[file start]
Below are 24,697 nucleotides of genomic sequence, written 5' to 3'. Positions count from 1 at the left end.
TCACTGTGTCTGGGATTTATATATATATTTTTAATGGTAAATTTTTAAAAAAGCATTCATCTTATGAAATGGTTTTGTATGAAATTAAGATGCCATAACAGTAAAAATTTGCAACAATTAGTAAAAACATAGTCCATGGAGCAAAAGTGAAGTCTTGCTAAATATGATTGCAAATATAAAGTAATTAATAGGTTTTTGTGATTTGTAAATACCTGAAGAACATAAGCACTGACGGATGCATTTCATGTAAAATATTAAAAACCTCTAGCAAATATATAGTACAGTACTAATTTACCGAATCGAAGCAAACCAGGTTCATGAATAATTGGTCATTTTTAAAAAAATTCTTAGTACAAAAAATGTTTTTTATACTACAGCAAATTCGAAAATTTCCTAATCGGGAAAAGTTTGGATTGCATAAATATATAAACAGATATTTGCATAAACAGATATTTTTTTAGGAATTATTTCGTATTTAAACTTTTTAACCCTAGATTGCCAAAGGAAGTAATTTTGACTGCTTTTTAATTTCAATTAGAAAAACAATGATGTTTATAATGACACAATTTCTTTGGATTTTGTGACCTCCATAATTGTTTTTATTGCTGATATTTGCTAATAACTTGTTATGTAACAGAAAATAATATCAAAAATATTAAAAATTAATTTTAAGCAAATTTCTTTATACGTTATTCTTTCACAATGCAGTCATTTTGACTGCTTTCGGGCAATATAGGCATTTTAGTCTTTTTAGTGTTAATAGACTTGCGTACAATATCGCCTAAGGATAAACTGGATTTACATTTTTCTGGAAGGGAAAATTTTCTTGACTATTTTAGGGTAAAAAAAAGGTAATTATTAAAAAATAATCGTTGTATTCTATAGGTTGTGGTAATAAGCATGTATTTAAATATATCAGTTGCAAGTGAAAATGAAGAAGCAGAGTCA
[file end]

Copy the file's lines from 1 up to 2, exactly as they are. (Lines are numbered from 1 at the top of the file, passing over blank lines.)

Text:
Below are 24,697 nucleotides of genomic sequence, written 5' to 3'. Positions count from 1 at the left end.
TCACTGTGTCTGGGATTTATATATATATTTTTAATGGTAAATTTTTAAAAAAGCATTCATCTTATGAAATGGTTTTGTATGAAATTAAGATGCCATAACAGTAAAAATTTGCAACAATTAGTAAAAACATAGTCCATGGAGCAAAAGTGAAGTCTTGCTAAATATGATTGCAAATATAAAGTAATTAATAGGTTTTTGTGATTTGTAAATACCTGAAGAACATAAGCACTGACGGATGCATTTCATGTAAAATATTAAAAACCTCTAGCAAATATATAGTACAGTACTAATTTACCGAATCGAAGCAAACCAGGTTCATGAATAATTGGTCATTTTTAAAAAAATTCTTAGTACAAAAAATGTTTTTTATACTACAGCAAATTCGAAAATTTCCTAATCGGGAAAAGTTTGGATTGCATAAATATATAAACAGATATTTGCATAAACAGATATTTTTTTAGGAATTATTTCGTATTTAAACTTTTTAACCCTAGATTGCCAAAGGAAGTAATTTTGACTGCTTTTTAATTTCAATTAGAAAAACAATGATGTTTATAATGACACAATTTCTTTGGATTTTGTGACCTCCATAATTGTTTTTATTGCTGATATTTGCTAATAACTTGTTATGTAACAGAAAATAATATCAAAAATATTAAAAATTAATTTTAAGCAAATTTCTTTATACGTTATTCTTTCACAATGCAGTCATTTTGACTGCTTTCGGGCAATATAGGCATTTTAGTCTTTTTAGTGTTAATAGACTTGCGTACAATATCGCCTAAGGATAAACTGGATTTACATTTTTCTGGAAGGGAAAATTTTCTTGACTATTTTAGGGTAAAAAAAAGGTAATTATTAAAAAATAATCGTTGTATTCTATAGGTTGTGGTAATAAGCATGTATTTAAATATATCAGTTGCAAGTGAAAATGAAGAAGCAGAGTCA